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Error nicknames date back years

 (Image courtesy

(Image courtesy

I know that fanciful names were popular for minting varieties in the 1960s and that different type coin designs have been nicknamed, but were there similar slang terms for die breaks on older coins?

There are numerous examples in the old listings. One in particular that stands out is the 1817 cent as there are at least four different dies that show a small die break above the Liberty head. These were variously called a dolphin, a snail, a mouse or a rat head. Certainly these are not too different than the alligator, flying saucer, baseball bat, floating head and other nicknames that confounded variety collectors in the 1960s.

Somewhere I read that there were less than two dozen coin dealers in the United States at the turn of the century. Is that figure accurate?

Narrowing it down even further, my source says there were “21 coin dealers in the United States in 1900.” Looking at today’s multitudes, one would have to call it a growing hobby.

If it’s illegal to put a living person on our notes, how come the 1861 $10 was made with Abraham Lincoln’s portrait?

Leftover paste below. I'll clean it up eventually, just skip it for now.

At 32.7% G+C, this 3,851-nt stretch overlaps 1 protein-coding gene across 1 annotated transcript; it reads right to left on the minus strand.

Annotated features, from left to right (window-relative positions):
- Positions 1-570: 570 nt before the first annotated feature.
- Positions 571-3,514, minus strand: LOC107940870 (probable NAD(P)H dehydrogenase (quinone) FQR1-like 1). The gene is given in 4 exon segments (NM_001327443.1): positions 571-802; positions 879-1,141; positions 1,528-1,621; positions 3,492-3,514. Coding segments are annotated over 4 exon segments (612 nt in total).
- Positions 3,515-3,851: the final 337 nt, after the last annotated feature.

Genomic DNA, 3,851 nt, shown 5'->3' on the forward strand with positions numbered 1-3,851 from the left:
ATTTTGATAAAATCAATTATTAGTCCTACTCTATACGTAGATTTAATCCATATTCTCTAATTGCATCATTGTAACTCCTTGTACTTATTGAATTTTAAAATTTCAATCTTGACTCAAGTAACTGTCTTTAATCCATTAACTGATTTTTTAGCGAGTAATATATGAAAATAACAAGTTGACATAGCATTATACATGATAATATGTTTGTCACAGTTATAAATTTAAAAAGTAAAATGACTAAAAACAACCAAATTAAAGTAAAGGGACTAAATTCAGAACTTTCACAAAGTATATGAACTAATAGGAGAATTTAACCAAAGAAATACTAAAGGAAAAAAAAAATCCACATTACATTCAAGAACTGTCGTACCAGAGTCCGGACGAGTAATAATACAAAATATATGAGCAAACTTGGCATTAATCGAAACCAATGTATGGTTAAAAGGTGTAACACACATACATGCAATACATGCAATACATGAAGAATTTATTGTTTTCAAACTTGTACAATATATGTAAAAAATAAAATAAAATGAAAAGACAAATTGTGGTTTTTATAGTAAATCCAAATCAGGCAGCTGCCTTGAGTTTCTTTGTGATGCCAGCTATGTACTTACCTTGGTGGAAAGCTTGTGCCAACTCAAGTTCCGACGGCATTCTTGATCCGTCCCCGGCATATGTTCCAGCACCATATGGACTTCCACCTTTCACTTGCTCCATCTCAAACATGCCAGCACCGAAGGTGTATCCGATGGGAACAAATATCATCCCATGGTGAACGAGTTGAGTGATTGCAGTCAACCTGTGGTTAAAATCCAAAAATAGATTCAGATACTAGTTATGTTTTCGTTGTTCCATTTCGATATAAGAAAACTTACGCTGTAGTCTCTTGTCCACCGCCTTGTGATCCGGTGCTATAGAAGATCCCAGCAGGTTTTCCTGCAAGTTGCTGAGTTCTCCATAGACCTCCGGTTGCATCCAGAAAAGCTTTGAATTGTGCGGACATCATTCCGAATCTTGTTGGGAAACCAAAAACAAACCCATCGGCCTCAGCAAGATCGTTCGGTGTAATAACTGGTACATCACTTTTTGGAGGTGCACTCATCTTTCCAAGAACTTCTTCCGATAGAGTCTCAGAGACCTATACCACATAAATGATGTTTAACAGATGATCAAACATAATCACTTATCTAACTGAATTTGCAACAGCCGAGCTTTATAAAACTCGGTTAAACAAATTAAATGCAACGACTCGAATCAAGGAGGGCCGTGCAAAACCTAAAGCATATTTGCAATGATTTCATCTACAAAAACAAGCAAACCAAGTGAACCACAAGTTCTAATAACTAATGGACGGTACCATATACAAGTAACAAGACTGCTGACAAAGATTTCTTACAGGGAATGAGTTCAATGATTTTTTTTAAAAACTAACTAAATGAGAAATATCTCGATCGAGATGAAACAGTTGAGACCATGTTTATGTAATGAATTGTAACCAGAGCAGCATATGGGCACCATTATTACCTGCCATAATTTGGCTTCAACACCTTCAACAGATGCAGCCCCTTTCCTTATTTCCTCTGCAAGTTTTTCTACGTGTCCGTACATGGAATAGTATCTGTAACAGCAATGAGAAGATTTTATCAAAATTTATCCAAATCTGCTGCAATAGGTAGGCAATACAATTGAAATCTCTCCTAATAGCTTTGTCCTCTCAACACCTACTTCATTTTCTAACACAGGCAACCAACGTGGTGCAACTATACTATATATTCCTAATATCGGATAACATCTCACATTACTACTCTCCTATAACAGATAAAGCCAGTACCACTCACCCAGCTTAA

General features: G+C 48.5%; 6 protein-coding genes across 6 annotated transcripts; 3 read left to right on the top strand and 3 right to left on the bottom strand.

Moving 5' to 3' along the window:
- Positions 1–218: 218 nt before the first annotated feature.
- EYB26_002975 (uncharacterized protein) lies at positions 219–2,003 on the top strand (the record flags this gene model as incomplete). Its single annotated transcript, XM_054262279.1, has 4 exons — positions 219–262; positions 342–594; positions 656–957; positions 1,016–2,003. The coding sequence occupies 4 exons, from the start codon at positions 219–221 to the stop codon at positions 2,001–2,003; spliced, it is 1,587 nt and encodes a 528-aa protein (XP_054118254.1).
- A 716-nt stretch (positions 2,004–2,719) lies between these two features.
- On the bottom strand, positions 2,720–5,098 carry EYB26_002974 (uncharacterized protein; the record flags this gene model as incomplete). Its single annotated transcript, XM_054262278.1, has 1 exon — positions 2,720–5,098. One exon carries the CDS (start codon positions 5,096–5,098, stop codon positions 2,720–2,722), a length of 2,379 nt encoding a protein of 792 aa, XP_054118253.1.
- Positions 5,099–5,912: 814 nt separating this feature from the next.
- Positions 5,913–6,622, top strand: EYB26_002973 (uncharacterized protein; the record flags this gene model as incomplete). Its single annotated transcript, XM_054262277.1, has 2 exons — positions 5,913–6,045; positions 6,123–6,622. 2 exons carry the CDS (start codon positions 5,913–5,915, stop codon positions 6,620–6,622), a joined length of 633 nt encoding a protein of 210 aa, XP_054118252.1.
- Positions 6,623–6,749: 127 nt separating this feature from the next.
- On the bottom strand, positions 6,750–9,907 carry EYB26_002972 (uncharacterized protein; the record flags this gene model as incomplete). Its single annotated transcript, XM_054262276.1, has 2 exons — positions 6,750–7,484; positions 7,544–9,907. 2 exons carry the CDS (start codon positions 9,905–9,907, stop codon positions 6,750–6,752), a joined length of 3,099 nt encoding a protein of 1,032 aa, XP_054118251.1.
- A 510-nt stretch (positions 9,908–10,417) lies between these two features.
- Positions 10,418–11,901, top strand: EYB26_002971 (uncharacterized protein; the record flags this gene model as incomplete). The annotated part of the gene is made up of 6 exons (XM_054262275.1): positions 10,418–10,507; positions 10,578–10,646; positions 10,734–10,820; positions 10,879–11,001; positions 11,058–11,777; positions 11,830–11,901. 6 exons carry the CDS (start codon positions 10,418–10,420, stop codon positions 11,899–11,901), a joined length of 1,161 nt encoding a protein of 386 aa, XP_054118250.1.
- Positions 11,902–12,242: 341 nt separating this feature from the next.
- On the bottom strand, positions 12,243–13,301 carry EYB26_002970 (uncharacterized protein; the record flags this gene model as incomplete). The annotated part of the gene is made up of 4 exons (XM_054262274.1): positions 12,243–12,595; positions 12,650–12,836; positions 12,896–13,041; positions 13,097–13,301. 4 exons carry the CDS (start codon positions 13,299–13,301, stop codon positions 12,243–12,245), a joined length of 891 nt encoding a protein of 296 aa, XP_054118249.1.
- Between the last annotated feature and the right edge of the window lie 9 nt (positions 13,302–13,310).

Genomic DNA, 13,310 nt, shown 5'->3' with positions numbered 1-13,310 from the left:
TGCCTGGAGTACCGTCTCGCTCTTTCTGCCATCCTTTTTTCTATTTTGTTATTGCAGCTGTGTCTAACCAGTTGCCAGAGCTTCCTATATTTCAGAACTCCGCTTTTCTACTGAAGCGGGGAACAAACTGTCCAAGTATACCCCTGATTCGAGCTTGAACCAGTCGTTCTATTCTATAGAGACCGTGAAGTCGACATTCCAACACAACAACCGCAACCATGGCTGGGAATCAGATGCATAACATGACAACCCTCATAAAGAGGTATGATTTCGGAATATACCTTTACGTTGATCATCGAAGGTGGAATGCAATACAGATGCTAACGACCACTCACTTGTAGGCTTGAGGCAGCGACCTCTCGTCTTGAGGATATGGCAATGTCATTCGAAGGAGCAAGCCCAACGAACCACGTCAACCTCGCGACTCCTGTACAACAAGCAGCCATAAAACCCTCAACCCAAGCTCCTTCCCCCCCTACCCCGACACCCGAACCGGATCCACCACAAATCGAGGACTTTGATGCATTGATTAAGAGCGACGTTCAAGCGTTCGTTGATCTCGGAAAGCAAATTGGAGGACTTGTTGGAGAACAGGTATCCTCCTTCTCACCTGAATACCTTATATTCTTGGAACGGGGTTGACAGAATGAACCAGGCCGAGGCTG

The law prohibiting living persons on our currency came later. The catalyst was Spencer M. Clark, who was head of the National Currency Bureau, which would later become the Bureau of Engraving and Printing. Clark put himself on the five-cent Fractional notes. As a result of complaints and an unwarranted attack by Rep. James Brooks, Congress decided to prevent the incident from happening again and passed the law prohibiting the practice.

Did the U.S. Treasury ever handle the mail?

Up until 1829 the Postal Service was a part of the Treasury. The Public Health Service was also a branch of the Treasury Department at that time.

Did the German government once issue an egg note?

This is no yolk ... er, joke. The 1918 German 50-mark notes had the denomination above a plain oval that looks like nothing else but an egg. There was another style 50-mark note that year, known as the “mourning note” due to its heavy black border.

Wasn’t there some sort of uncomplimentary nickname for the Flying Eagle cents when they first were issued?

The public has a habit of turning up its nose at new coin designs. The Flying Eagle cent was no exception. It quickly got a sneer from traditionalists, and as a result, the coin was nicknamed the “buzzard” cent.

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